My husband is just rock solid. He’s the epitome of humility and graciousness. He gives back in such a quiet way. He works on three charities now but nobody knows what he does. He’s the best person I’ve ever met in terms of a human being. He’s been supportive and stood behind me, but he’s also given me cautions.
When John F. Kennedy gave his famous speech about asking what you can do for your country I was in university. Right there and then I said I wanted to work for the Peace Corps. I spent five years on the Peace Corps staff as a national desk officer for Africa.
I did another five years during which I went to inner city ghettos, migrant camps, Appalachia, even spending 52 weeks in a different area of poverty in America trying to analyze our capacity to solve problems. This took place just before I became a business owner and it gave me an understanding of what this country was facing, as well as the world.
One out of every seven children in the U.S. doesn’t have enough to eat on any given day, we have people living out of their cars, and women are experiencing poverty levels at an alarming rate. We have to address these problems and help people reach economic stability and sustainability.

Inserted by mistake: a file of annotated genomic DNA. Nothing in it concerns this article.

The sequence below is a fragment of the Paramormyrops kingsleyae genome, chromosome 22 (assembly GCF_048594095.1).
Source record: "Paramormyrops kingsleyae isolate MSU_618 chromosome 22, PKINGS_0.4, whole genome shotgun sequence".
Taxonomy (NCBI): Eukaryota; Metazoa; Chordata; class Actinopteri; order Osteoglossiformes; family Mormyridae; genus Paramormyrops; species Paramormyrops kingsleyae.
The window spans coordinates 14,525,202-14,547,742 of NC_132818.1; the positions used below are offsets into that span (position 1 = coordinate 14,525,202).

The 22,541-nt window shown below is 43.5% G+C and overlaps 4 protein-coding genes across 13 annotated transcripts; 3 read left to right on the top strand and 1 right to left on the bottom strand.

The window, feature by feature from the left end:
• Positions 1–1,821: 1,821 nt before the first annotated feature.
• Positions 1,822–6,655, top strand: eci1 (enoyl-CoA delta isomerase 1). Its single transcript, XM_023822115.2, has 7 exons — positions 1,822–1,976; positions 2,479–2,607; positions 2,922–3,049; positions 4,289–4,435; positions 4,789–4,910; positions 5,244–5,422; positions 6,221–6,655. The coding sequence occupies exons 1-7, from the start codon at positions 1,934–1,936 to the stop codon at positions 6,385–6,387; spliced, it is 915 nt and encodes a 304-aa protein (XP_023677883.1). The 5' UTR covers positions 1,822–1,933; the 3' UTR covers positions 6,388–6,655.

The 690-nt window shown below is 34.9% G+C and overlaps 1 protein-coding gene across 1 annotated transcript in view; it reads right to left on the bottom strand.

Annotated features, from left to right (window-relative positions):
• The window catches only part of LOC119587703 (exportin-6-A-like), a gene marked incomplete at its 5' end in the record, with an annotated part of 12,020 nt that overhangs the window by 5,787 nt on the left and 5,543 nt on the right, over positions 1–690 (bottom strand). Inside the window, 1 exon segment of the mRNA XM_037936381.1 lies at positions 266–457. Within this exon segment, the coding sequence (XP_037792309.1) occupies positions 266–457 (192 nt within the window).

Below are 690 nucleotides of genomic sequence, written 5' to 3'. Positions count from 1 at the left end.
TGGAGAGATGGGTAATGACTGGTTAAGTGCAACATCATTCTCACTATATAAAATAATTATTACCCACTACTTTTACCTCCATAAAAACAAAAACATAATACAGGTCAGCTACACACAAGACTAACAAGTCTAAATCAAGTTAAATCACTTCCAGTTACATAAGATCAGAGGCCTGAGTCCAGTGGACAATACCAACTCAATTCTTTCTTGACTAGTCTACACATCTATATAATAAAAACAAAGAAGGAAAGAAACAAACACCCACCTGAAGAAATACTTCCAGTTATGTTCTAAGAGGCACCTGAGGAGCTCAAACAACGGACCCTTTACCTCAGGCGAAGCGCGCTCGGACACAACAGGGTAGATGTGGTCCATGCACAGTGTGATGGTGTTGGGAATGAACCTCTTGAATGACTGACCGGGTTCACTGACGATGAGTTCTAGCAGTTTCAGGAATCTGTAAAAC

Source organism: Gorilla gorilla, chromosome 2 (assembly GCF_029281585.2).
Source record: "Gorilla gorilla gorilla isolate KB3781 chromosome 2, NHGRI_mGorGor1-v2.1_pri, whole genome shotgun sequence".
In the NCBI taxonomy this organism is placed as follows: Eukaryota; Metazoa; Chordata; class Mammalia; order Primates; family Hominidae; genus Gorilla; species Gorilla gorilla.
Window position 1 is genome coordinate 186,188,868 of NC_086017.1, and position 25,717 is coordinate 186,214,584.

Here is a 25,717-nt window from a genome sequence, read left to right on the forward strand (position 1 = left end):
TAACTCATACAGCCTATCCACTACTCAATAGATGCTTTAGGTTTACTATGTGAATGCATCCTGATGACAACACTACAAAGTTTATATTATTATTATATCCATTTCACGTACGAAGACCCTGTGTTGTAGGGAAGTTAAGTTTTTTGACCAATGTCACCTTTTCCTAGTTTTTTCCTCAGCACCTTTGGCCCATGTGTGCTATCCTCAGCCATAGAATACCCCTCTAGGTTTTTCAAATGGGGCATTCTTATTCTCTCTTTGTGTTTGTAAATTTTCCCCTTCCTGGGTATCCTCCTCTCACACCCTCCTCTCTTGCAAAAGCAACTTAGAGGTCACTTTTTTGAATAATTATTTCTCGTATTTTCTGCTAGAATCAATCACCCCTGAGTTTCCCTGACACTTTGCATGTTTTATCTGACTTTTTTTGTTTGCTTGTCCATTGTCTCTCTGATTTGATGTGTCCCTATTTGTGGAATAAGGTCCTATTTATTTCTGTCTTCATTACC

Maya Angelou has always been so important to me. I’ve always been committed to diversity and people of color. I dreamed when I was little that everybody was equal, and therefore I don’t want to see division. Maya has done and said so many inspirational things. I was lucky to spend some time with her in my life, and I’ve read all her books and interviews. I try to live by what she says. Eleanor Roosevelt is another great inspiration on my list. Just remember what she said, “The future belongs to those who believe in the beauty of their dreams.”
NAWRB: How can companies best support the advancement of their female employees? Why does the American workplace continue struggling to increase female representation at executive company levels?
Edie Fraser: We need insightful executives who commit to making the difference all the way up at the top and ask for accountability. Companies need more women in senior management or at the top levels. The new McKinsey report, Women in the Workplace, shows that only 20 percent of the C-suite is comprised by women, and only three percent by women of color, as referenced above. The report also analyzed what each company can do to support women’s advancement as well as the happiness quotient among women of color.